Health Charities: Helping or Hurting?
When you donate to a charity, do you know where the money actually goes? Might your gift be contributing to animal suffering? Some health charities ask for donations to help people with diseases and disabilities yet spend the money bankrolling horrific experiments on dogs, rabbits, rats, mice, primates, hamsters, pigs, ferrets, frogs, fish, guinea pigs, sheep, birds, and other animals. While human-health needs cry out for attention and many people go without medical care, animal experimentation drains money from relevant and effective projects that could truly help save lives.
Pain for Profit
The American Heart Association (AHA) funds countless studies in which animals have their hearts damaged, have their arteries sewn shut, and are exposed to noxious substances like cigarette smoke. In one AHA-funded study, tubes and wires were implanted into dogs’ hearts in order to speed up their heartbeats for three weeks until the dogs suffered heart failure.(1) Another group of AHA-funded experimenters killed baboons by injecting them with lethal doses of E. coli.(2)
Experimenters funded by the March of Dimes sewed newborn kittens’ eyes shut for a year and then killed them; others chemically blinded 4-to-12-week-old kittens by injecting drugs into their brains for four straight weeks, killing many of the cats in the process.(3,4) The March of Dimes has funded these “blinding” studies for decades in order to show that depriving cats of normal vision alters the development of their brains—which is already a well-established scientific fact. The March of Dimes has also given millions of dollars to experimenters who have administered nicotine, cocaine, and alcohol to pregnant animals, even though we already know from human clinical experience that these substances can harm developing babies.
Shriners Burns Institute has conducted burn experiments on live mice, rats, guinea pigs, pigs, dogs, and sheep for years. Experimenters there burned pigs over 40 percent of their bodies and then induced sepsis by pumping E. coli into their internal organs in order to test how treating the infection helps burn victims to recover, even though burn victims are already routinely given antibiotics to fight infections.(5)
At Boys Town National Research Hospital, experimenters starved cats for months, implanted tubes and wires in their throats, cemented metal devices into their skulls, and cut open kittens’ heads in order to sever the nerves in their brains—all in the name of curing deafness. Undercover investigators from PETA documented serious violations of federal law at Boys Town, including failure to provide veterinary care to sick animals, use of outdated drugs, and the absence of post-surgical painkillers.
Healing Without Hurting
Fortunately, animal-friendly philanthropists can give to Easter Seals, Helen Keller Worldwide, the Children’s Burn Foundation, the Breast Cancer Fund, the Spinal Cord Injury Network International, and hundreds of other compassionate, cruelty-free charities that know that using up-to-date, non-animal testing methods is the best way to help people in need.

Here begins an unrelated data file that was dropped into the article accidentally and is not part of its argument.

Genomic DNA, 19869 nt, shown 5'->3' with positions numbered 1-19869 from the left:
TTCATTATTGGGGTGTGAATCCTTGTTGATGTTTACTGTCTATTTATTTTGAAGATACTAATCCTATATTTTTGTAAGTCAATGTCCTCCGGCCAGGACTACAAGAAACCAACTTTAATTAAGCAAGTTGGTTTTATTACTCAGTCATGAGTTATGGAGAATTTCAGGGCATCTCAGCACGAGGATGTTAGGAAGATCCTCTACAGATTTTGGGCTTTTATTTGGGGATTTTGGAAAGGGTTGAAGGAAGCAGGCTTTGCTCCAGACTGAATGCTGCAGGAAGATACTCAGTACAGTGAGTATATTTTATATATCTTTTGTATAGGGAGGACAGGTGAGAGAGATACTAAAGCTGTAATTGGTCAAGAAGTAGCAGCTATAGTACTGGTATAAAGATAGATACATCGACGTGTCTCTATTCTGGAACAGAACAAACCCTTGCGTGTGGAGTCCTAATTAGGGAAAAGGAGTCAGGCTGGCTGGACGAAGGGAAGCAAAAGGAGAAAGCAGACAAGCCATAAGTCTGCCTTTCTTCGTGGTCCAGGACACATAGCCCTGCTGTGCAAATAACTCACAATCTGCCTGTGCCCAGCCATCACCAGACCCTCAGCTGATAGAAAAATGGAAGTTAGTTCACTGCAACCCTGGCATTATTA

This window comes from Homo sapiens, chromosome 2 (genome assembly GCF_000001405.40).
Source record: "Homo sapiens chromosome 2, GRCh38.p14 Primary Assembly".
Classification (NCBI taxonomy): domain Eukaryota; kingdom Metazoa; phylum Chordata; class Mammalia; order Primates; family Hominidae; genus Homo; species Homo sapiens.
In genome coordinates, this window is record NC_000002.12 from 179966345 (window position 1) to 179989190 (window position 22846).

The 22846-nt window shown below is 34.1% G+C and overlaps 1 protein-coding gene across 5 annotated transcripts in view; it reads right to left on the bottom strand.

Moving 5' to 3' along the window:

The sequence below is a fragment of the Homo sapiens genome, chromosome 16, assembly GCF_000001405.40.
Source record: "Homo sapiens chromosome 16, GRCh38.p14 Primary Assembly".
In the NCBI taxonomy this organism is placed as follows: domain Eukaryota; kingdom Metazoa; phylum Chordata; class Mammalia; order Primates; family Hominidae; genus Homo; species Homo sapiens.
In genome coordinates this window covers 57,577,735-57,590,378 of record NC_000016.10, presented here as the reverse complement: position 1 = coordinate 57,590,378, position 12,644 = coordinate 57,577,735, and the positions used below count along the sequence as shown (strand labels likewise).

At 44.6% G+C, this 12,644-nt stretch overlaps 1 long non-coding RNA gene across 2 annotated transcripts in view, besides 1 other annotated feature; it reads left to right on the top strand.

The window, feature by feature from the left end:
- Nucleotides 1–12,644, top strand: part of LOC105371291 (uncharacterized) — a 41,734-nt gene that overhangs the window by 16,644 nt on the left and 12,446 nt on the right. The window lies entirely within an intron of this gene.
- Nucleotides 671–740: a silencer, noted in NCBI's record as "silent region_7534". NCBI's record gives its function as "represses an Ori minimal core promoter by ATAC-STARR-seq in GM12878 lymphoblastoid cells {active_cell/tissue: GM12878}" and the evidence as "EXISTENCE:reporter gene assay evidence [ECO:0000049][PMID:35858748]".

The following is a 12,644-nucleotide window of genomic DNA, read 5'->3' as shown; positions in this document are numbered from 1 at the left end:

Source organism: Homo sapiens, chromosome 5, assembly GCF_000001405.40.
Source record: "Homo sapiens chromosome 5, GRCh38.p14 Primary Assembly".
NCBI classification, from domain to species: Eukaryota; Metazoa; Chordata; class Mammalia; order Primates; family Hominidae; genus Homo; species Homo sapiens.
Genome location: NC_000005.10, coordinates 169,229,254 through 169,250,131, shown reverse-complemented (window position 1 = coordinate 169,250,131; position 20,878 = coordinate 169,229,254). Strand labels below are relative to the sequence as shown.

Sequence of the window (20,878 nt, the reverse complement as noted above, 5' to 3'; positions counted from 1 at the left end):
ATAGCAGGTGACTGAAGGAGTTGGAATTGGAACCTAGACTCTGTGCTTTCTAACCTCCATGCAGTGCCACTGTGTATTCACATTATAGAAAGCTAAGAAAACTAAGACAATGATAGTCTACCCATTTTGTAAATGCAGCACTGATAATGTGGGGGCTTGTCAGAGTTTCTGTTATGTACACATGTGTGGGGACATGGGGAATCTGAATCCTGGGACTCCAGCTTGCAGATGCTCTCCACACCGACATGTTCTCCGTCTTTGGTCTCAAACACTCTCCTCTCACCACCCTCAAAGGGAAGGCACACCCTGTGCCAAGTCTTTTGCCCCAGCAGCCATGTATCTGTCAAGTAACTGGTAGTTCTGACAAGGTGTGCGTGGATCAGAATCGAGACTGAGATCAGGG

For example, Easter Seals helps children and adults with disabilities through a nationwide network of service sites that offer medical rehabilitation, physical and occupational therapy, and job training.
Eye-health fieldworkers at Helen Keller Worldwide help guide blind people to productive lives through rehabilitation training. The Children’s Burn Foundation provides financial resources to meet severely burned children’s physical, psychological, and social needs and educates children and their families, caregivers, and emergency providers about burn prevention and treatment.
The Breast Cancer Fund offers free information, resources, and referrals to breast cancer patients, survivors, and their families as well as to medical professionals and their organizations and the media. The Spinal Cord Injury Network International provides information and referral services to individuals with spinal cord injuries and their families.
These charities accomplish all this and more without wasting one penny on animal experiments. Other forward-thinking health charities rely on human volunteers, clinical studies, autopsy reports, and statistical and epidemiological analysis to produce useful data on people with diseases and disabilities. Human cell cultures and tissue studies, in vitro tests, and artificial human skin and eyes mimic the body’s natural properties and provide scientists with less expensive alternatives to animal tests, and sophisticated virtual organs serve as accurate models of human body parts.
What You Can Do
• Before you donate to a health charity, ask if it funds animal experiments. Don’t contribute until you have a written guarantee that animals are not being used.
• Let charities that fund animal tests know that you only give to those that don’t harm animals.
• Contact PETA for a free list of charities that do and that do not fund animal experiments, or visit HumaneSeal.org.
1) R.L. Kao et al., “Cellular Cardiomyoplasty Using Autologous Satellite Cells: From Experimental to Clinical Study,” Basic and Applied Myology 13 (1) (2003): 23-8.
2) C. Lupu et al., “Tissue Factor-Dependent Coagulation Is Preferentially Up-Regulated Within Arterial Branching Areas in a Baboon Model of Escherichia Coli Sepsis,” American Journal of Pathology 167 (2005): 1161-72.
3) M. Sur et al., “Expression of a Surface-Associated Antigen on Y-Cells in the Cat Lateral Geniculate Nucleus Is Regulated by Visual Experience,” Journal of Neuroscience 8 (1988): 874-82.
4) K.M. Friel and J.H. Martin, “Role of Sensory-Motor Cortex Activity in Postnatal Development of Corticospinal Axon Terminals in the Cat,” The Journal of Comparative Neurology 485 (2005): 43-56.
5) T. Tadros et al., “Opposite Effects of Prostacyclin on Hepatic Blood Flow and Oxygen Consumption After Burn and Sepsis,” Annals of Surgery 239 (2004): 67-74.